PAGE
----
I met a woman named Ceallaigh Pender, who from head to toe was dressed as a vagina, at the Women’s March on Washington, D.C., and she held a sign with a picture of ovaries that said, “Grow a pair.” According to her Instagram account, she’s a feminist superhero who fights misogyny.
“This march won’t make a difference if we stop after today,” she told me, and then she handed me a love letter. It was crumpled yellow paper shaped in the form of a — well, you know.
I opened it later, sitting on a bench after the march was over. It was a square piece of yellow paper, with green, handwritten words that read, “The future is yours! Step up! You are the voice! You are a leader! Create your own future!”
My love letter summed up the march well. I left the nation’s capital feeling empowered, like we could take back the future of our country. The Women’s March became the largest protest in U.S. history, with estimates anywhere from 3.3 million to almost 5 million people who marched worldwide.
That number is unprecedented, and something I am proud to say I was a part of. But, like my superhero said to me, the march doesn’t make a difference if the momentum stops when we take off our marching shoes.
After the march was over, on my drive back from D.C., I stopped off at a rest stop somewhere on the Jersey Turnpike. The women’s bathroom line was so long I had to get back in my car and drive farther up the highway, for fear I would be stuck in a sea of pink “pussy hats” for more than an hour and miss my ferry back to the Vineyard, which I ultimately did.
I have traveled cross-country more than a dozen times, and never have I seen so many women on the road at one time. In a recent piece in the Boston Globe, Joan Vennochi said that Donald Trump inadvertently sparked a massive women’s movement, in a way that Hillary Clinton was never able to. What does that tell us? And where do we go from here?
“Overall, Clinton did win 54 percent of all female votes, to Trump’s 42 percent,” Ms. Vennochi said in The Globe. “About 94 percent of black women and 64 percent of Latino women came through for her. But white women voted for Trump, 53 to 43 percent. Clinton won 51 percent of the vote of white college-educated women, but lost non-college-educated white women to Trump, 62 percent to 34 percent.”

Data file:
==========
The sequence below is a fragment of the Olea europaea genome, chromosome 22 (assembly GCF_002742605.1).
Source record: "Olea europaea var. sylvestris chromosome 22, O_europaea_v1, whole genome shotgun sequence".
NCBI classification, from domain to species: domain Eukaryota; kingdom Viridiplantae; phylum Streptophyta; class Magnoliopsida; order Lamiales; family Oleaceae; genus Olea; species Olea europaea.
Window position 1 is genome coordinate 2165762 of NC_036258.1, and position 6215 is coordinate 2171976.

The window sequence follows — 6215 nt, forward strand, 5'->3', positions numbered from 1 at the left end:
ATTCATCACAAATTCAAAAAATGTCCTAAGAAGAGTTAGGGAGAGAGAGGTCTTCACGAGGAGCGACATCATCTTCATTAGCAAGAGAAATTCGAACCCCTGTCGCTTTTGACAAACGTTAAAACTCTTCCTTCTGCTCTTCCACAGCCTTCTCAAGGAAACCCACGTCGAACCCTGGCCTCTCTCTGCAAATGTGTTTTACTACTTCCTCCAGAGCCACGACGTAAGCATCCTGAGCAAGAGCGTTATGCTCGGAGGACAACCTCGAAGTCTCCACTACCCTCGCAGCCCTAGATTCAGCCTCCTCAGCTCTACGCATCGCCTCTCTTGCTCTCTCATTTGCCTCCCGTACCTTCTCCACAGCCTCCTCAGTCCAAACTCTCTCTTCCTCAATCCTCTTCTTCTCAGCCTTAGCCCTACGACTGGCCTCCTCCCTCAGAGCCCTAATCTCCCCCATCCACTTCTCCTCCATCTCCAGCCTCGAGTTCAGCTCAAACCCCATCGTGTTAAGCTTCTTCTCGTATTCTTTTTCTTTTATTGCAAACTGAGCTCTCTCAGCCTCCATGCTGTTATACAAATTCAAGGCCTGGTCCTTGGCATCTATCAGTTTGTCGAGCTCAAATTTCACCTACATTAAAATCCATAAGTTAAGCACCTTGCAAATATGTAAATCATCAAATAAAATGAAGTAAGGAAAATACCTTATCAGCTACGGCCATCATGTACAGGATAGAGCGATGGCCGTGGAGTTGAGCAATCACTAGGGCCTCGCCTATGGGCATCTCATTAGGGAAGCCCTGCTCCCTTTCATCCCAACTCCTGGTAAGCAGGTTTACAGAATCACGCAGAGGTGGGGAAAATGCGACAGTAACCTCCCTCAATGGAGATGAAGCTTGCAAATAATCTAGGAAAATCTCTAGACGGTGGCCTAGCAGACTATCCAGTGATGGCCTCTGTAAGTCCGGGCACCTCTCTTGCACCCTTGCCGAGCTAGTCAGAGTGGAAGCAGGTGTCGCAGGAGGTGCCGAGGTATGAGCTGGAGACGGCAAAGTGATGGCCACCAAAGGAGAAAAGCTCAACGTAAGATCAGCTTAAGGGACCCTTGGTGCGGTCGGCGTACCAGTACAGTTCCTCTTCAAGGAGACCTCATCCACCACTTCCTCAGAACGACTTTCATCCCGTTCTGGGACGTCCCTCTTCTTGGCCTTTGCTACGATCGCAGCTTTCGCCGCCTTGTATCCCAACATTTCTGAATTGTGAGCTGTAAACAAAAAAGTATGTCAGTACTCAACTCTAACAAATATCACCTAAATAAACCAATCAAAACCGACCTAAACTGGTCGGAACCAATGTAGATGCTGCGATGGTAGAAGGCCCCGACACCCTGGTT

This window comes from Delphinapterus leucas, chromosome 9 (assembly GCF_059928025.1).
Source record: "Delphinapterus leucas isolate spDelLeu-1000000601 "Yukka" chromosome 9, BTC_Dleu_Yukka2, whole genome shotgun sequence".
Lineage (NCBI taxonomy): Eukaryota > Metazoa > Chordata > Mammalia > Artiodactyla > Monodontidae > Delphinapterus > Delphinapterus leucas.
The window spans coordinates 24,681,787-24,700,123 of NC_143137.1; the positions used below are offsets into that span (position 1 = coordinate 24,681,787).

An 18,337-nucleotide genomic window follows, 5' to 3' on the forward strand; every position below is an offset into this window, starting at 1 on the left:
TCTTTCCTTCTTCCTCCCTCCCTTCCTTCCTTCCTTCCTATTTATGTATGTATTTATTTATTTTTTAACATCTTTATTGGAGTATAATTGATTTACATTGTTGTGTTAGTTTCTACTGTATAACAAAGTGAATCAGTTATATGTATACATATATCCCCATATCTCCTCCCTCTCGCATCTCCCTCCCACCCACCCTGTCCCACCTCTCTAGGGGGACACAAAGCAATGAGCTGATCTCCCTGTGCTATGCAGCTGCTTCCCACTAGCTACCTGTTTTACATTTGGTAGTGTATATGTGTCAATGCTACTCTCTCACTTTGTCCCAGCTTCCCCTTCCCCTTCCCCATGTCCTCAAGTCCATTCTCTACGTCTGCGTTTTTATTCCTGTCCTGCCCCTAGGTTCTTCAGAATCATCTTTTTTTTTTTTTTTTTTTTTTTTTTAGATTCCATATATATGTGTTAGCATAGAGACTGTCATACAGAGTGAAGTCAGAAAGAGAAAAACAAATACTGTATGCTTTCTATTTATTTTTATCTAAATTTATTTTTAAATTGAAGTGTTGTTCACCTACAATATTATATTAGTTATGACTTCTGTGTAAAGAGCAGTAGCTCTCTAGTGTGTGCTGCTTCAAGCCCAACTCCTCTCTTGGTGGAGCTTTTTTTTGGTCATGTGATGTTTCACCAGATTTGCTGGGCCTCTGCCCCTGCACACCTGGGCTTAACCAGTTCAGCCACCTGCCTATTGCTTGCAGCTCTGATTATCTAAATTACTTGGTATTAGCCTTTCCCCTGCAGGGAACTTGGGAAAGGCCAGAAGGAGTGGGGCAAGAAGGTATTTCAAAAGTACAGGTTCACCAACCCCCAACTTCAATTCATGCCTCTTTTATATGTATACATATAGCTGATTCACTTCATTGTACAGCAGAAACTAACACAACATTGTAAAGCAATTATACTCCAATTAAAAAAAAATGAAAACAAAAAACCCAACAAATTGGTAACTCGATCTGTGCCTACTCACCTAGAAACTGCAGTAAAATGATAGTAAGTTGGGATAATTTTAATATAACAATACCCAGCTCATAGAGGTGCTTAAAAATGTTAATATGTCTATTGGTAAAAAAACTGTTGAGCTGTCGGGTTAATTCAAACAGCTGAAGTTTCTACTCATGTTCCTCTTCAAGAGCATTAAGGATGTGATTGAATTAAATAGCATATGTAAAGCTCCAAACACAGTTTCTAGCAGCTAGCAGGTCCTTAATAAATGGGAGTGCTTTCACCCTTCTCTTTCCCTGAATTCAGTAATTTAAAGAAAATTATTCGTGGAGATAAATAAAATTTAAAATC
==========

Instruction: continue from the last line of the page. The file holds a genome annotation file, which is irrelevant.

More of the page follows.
Our country is split. Millions of women and men in the U.S. and around the world marched on Jan. 21. And although they marched for women’s rights — like reproductive rights and closing the gender pay gap — they also marched for LGBTQ rights, for the Black Lives Matter movement, to fight climate change, to oppose militarization, for immigrants’ rights, and to support the First Amendment.
“This is what democracy looks like!” marchers chanted.
But our democracy also looks like the millions of people who chose not to march. In fact, some women in Niles, Mich., interviewed by the New York Times didn’t know the marches were going on. Issues they were focused on, and what attracted many of them to vote for Trump, were the need for jobs, the cost of health care, and their local economy.
Someone on the Vineyard a couple of weeks ago asked me, “Aren’t women in America better off than anyone in the world?” This person isn’t alone in his thinking. Many people around the country wondered, Why are they marching?
Coming together to promote what some consider narrow or liberal agendas isn’t going to give voice to the women in Niles, Mich., who have concerns they might see as more basic, like putting food on the table, rather than my right to an abortion. Their voices also need to be heard.
As we were nearing the end of the march, I saw a sign with a quote from African-American poet Audre Lorde. In black letters it read, “I am not free while any woman is unfree, even when her shackles are very different than my own.”
That is why I marched — because I am not free while people continue to be oppressed. Yes, as a privileged, college-educated white woman, I have it better than many women (and men) in this country and around the world. But I am not free if women like the ones in Michigan worry about job security. I am not free if African Americans continue to be shot with their hands up. I am not free if someone else’s water is contaminated by an oil pipeline.
This march was about showing political solidarity, but where it goes from here is a question that remains. We have to be strategic, and we need political solidarity between different groups, varying agendas, and between party lines. That is not the responsibility of a president — that is the responsibility of the people in this country, and that is what democracy looks like.
Cameron Machell is a staff reporter for The Martha’s Vineyard Times.